Marius' emotion was profound. After a start of surprise, he underwent a feeling of happiness. If he could now but find that other man of whom he was in search, the man who had saved him, Marius, there would be nothing left for him to desire.

He opened the drawer of his secretary, took out several bank-notes, put them in his pocket, closed the secretary again, and rang the bell. Basque half opened the door.

"Show the man in," said Marius.

Basque announced:

"Monsieur Thenard."

A man entered.

A fresh surprise for Marius. The man who entered was an utter stranger to him.

This man, who was old, moreover, had a thick nose, his chin swathed in a cravat, green spectacles with a double screen of green taffeta over his eyes, and his hair was plastered and flattened down on his brow on a level with his eyebrows like the wigs of English coachmen in "high life." His hair was gray. He was dressed in black from head to foot, in garments that were very threadbare but clean; a bunch of seals depending from his fob suggested the idea of a watch. He held in his hand an old hat! He walked in a bent attitude, and the curve in his spine augmented the profundity of his bow.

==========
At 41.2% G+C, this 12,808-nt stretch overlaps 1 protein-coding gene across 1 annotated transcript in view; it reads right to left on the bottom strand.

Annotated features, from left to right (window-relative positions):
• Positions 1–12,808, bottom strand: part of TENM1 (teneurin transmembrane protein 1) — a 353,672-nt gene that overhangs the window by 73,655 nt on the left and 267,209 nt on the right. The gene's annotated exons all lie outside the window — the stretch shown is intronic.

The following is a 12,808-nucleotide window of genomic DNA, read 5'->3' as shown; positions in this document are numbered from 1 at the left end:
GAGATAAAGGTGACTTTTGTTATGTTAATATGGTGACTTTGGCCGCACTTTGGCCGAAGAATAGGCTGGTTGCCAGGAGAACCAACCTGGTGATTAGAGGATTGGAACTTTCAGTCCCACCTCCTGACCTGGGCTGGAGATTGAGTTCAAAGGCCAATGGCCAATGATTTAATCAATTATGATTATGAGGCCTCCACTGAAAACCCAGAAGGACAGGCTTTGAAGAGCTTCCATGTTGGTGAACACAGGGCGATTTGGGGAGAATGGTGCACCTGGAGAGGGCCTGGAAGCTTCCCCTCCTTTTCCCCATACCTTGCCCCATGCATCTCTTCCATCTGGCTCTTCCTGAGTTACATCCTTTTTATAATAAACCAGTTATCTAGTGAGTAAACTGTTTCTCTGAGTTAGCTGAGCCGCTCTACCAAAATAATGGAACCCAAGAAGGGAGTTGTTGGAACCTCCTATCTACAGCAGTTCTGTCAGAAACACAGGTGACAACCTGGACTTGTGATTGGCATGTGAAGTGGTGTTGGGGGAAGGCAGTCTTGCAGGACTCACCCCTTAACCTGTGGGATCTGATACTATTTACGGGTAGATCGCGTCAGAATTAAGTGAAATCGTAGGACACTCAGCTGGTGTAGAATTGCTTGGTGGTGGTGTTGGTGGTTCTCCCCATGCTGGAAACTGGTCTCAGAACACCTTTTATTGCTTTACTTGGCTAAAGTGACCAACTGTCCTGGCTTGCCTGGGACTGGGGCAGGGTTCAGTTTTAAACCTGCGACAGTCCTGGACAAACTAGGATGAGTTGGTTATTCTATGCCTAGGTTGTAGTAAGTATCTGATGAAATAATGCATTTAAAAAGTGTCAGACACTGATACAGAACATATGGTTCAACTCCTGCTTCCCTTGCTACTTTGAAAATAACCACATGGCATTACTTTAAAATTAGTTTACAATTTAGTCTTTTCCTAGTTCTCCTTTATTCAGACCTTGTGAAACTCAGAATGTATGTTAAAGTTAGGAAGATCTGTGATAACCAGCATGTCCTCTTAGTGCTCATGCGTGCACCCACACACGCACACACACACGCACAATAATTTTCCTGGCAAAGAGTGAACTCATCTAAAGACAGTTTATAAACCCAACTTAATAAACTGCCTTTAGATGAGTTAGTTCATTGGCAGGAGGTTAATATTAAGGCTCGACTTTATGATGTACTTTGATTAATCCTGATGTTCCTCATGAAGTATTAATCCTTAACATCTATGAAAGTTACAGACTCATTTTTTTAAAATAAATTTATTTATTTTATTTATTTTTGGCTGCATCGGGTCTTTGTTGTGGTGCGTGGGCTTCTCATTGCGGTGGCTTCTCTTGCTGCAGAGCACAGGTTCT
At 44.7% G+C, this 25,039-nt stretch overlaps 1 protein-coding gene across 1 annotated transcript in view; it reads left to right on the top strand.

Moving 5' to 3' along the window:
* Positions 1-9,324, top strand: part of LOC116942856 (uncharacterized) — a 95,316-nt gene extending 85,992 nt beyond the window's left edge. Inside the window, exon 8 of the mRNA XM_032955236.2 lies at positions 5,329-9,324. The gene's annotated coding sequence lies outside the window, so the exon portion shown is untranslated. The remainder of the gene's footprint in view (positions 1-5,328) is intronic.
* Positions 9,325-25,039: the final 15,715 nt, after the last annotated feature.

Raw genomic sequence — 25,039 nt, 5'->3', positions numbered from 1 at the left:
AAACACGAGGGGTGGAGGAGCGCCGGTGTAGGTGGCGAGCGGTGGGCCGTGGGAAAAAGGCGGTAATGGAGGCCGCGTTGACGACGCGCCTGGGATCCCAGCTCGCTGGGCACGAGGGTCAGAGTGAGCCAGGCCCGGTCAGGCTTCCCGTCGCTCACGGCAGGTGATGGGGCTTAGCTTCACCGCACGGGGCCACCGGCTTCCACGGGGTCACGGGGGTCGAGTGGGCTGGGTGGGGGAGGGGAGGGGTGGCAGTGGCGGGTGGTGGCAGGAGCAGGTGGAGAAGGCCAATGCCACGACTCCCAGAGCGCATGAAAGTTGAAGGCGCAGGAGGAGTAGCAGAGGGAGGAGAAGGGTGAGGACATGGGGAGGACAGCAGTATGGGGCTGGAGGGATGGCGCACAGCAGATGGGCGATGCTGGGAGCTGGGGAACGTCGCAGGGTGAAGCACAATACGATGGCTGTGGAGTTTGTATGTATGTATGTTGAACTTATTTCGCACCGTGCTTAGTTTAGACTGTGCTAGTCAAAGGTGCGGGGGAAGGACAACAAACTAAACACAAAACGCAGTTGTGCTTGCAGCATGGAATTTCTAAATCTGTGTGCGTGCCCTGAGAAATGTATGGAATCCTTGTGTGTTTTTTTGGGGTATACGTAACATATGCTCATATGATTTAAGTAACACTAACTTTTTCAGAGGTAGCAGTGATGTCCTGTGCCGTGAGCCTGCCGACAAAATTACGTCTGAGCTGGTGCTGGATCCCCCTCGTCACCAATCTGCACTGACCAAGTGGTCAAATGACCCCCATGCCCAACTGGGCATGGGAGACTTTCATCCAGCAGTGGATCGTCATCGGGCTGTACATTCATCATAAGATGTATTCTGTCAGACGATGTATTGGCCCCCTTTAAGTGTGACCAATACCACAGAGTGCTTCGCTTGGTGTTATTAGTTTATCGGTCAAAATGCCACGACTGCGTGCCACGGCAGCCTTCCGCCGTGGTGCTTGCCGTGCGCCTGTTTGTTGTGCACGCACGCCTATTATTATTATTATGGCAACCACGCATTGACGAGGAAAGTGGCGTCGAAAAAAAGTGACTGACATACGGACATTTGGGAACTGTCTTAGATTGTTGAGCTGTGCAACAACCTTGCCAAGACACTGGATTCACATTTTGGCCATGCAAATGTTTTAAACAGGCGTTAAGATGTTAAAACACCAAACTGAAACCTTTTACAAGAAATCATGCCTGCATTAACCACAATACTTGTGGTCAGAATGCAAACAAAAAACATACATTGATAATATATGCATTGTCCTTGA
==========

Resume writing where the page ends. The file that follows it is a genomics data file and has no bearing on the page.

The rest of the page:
The first thing that struck the observer was, that this personage's coat, which was too ample although carefully buttoned, had not been made for him.

Here a short digression becomes necessary.